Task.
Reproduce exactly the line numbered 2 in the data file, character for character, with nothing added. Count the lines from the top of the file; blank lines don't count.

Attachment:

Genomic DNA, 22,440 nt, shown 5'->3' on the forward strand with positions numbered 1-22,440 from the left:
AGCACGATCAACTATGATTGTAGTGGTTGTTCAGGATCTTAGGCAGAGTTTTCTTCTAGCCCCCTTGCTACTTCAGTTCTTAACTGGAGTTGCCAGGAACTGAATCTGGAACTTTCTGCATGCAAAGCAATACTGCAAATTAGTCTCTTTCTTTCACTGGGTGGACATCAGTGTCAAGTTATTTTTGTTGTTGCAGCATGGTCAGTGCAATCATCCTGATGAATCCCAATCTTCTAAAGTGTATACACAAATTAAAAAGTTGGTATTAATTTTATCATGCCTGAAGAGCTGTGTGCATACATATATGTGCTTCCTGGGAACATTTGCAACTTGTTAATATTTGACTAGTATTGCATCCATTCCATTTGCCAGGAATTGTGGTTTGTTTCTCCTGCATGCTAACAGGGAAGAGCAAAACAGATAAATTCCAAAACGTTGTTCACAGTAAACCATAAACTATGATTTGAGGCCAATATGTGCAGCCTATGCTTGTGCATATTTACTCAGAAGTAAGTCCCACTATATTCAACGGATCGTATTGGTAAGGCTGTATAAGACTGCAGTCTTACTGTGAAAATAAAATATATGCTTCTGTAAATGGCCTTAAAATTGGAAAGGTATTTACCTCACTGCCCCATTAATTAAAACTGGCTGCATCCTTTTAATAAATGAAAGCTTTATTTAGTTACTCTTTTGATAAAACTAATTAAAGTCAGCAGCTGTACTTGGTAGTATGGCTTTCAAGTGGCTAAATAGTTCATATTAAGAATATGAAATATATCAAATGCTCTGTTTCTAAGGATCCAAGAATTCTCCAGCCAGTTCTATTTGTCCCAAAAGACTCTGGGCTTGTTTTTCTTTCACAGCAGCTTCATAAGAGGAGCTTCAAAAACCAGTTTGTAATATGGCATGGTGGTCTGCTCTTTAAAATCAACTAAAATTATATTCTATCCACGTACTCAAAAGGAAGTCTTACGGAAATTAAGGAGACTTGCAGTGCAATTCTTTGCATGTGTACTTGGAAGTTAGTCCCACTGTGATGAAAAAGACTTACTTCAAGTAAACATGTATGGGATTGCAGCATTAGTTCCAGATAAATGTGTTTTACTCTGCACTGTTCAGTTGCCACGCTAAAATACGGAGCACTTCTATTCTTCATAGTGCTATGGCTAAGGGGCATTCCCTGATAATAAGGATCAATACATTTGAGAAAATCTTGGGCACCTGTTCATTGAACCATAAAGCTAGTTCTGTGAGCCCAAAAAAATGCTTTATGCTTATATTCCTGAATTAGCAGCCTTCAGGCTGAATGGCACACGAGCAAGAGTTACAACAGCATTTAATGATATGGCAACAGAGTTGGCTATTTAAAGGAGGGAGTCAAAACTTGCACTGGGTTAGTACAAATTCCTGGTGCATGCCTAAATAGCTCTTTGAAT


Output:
AGCACGATCAACTATGATTGTAGTGGTTGTTCAGGATCTTAGGCAGAGTTTTCTTCTAGCCCCCTTGCTACTTCAGTTCTTAACTGGAGTTGCCAGGAACTGAATCTGGAACTTTCTGCATGCAAAGCAATACTGCAAATTAGTCTCTTTCTTTCACTGGGTGGACATCAGTGTCAAGTTATTTTTGTTGTTGCAGCATGGTCAGTGCAATCATCCTGATGAATCCCAATCTTCTAAAGTGTATACACAAATTAAAAAGTTGGTATTAATTTTATCATGCCTGAAGAGCTGTGTGCATACATATATGTGCTTCCTGGGAACATTTGCAACTTGTTAATATTTGACTAGTATTGCATCCATTCCATTTGCCAGGAATTGTGGTTTGTTTCTCCTGCATGCTAACAGGGAAGAGCAAAACAGATAAATTCCAAAACGTTGTTCACAGTAAACCATAAACTATGATTTGAGGCCAATATGTGCAGCCTATGCTTGTGCATATTTACTCAGAAGTAAGTCCCACTATATTCAACGGATCGTATTGGTAAGGCTGTATAAGACTGCAGTCTTACTGTGAAAATAAAATATATGCTTCTGTAAATGGCCTTAAAATTGGAAAGGTATTTACCTCACTGCCCCATTAATTAAAACTGGCTGCATCCTTTTAATAAATGAAAGCTTTATTTAGTTACTCTTTTGATAAAACTAATTAAAGTCAGCAGCTGTACTTGGTAGTATGGCTTTCAAGTGGCTAAATAGTTCATATTAAGAATATGAAATATATCAAATGCTCTGTTTCTAAGGATCCAAGAATTCTCCAGCCAGTTCTATTTGTCCCAAAAGACTCTGGGCTTGTTTTTCTTTCACAGCAGCTTCATAAGAGGAGCTTCAAAAACCAGTTTGTAATATGGCATGGTGGTCTGCTCTTTAAAATCAACTAAAATTATATTCTATCCACGTACTCAAAAGGAAGTCTTACGGAAATTAAGGAGACTTGCAGTGCAATTCTTTGCATGTGTACTTGGAAGTTAGTCCCACTGTGATGAAAAAGACTTACTTCAAGTAAACATGTATGGGATTGCAGCATTAGTTCCAGATAAATGTGTTTTACTCTGCACTGTTCAGTTGCCACGCTAAAATACGGAGCACTTCTATTCTTCATAGTGCTATGGCTAAGGGGCATTCCCTGATAATAAGGATCAATACATTTGAGAAAATCTTGGGCACCTGTTCATTGAACCATAAAGCTAGTTCTGTGAGCCCAAAAAAATGCTTTATGCTTATATTCCTGAATTAGCAGCCTTCAGGCTGAATGGCACACGAGCAAGAGTTACAACAGCATTTAATGATATGGCAACAGAGTTGGCTATTTAAAGGAGGGAGTCAAAACTTGCACTGGGTTAGTACAAATTCCTGGTGCATGCCTAAATAGCTCTTTGAAT